Wolfgang Amadeus MOZART (1756-1791)
Il re pastore (1775)
Alessandro – John Mark Ainsley (tenor)
Aminta – Sarah Fox (soprano)
Elisa – Ailish Tynan (soprano)
Tamiri – Anna Devin (soprano)
Agenore – Benjamin Hulett (tenor)
The Orchestra of Classical Opera/Ian Page
rec. St John’s Smith Square, London, 17-25 July 2014
SIGNUM CLASSICS SIGCD433 [62:38 + 54:34]
Simon Thompson’s positive review of this release covers some of the background of its genesis in Salzburg, composed by the still teenage Mozart for the occasion of a VIP visit. The story is one of those romantic intrigues, the complexity of which can cause even the most alert of readers’ eyes to glaze over, even when the synopsis has been rendered with maximum conciseness.
Rather than hinging on the drama, this piece is all about the music and the performance, and Ian Page puts his cards on the table straightaway in an overture that crackles with life. The Orchestra of Classical Opera is a top-notch band, and has some familiar names to call on such as Steven Devine on harpsichord. Originally a semi-staged work, the cast has plenty of ensemble work in the recitatives as well as the set piece arias that have found themselves part of recital programmes. Well-matched voices are a benefit, though with a surfeit of sopranos it is just as well we have the libretto in order to be able to follow who is saying what and to whom.
Sarah Fox is delicious as the Shepherd Aminta, as is Ailish Tynan as opposing love interest Elisa whose early aria Alla selva, al prato, al fonte sets the technical and expressive pace for much of what follows. The men are also very good – firmly masculine as befits their noble status, and John Mark Ainsley suitably imperious as Alexander the Great. Benjamin Hulett’s voice is laden with lovelorn sentiment without becoming annoyingly drippy, and his squeeze Tamari fills out the expressive range of the action with some coloratura moments and extra rolled Rs later on in Act 2.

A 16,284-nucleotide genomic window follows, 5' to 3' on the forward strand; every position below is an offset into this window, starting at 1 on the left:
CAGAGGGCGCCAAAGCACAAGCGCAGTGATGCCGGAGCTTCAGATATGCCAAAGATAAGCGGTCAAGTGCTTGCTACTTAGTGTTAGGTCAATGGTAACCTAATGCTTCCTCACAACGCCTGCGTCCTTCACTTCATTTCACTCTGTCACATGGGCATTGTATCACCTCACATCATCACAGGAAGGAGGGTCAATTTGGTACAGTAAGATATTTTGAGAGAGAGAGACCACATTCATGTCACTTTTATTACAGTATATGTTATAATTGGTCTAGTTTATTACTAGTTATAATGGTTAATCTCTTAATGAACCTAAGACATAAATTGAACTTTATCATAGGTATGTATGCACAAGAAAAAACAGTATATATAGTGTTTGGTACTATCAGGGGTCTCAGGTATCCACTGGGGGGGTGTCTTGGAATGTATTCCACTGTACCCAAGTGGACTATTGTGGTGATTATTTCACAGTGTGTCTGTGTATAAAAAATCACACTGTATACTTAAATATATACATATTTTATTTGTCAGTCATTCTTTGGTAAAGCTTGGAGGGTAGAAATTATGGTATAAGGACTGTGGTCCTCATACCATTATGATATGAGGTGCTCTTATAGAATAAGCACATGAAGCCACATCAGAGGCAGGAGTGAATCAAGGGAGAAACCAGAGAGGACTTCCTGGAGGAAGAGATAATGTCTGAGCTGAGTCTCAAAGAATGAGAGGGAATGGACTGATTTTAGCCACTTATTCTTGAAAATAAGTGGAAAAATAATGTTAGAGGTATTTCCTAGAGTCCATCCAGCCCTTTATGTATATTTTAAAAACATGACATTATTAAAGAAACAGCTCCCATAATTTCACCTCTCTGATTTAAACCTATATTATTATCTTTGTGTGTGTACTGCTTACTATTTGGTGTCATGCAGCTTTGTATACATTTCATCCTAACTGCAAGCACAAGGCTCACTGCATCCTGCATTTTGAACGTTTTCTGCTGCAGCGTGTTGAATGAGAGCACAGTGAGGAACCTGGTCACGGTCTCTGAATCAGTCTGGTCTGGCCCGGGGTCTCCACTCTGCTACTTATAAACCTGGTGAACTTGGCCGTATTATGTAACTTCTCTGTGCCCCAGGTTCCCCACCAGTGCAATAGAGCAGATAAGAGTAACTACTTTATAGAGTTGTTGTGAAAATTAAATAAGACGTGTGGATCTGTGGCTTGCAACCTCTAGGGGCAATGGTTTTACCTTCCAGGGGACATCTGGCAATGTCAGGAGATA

This is an excellent performance and a superbly produced recording, but the pleasantest surprise is being reminded of just how brilliant the young Mozart was. It is true that the sophistication of plot and musical range of the later operas is much greater, but you can become immersed in the whole thing very easily and, moving from one sublime aria to the next, easily find oneself wondering why this work hasn’t been recorded more often. Alternative recordings for this opera have often been the preserve of complete editions of one kind or another, including the Philips complete edition from 1991 with Sir Neville Marriner which also popped up in the Decca complete opera box reviewed in 2010. This particular version has limited appeal for me in terms of the soloists, and Nikolaus Harnoncourt’s recording for Teldec is a good deal more interesting and has been re-released as part of the ‘Das Alte Werk’ series.
This is my first encounter with the Signum Classics Mozart series, and I am completely sold. This is ‘early music’ Mozart in terms of scale and accompaniment, but by no means unconventional in terms of vocal delivery. I can imagine it being comparable with the premiere at the Archbishop’s palace, but probably more polished. There is no clumping around on stage and the atmosphere is decidedly studio as opposed to ‘live’ but there is still a crisp sense of vibrancy in the performance, and the acoustic is perfectly spacious. Presentation with thorough notes and libretto in Italian and English is beyond reproach, though the chunky booklet will fall out of the foldout package if inverted.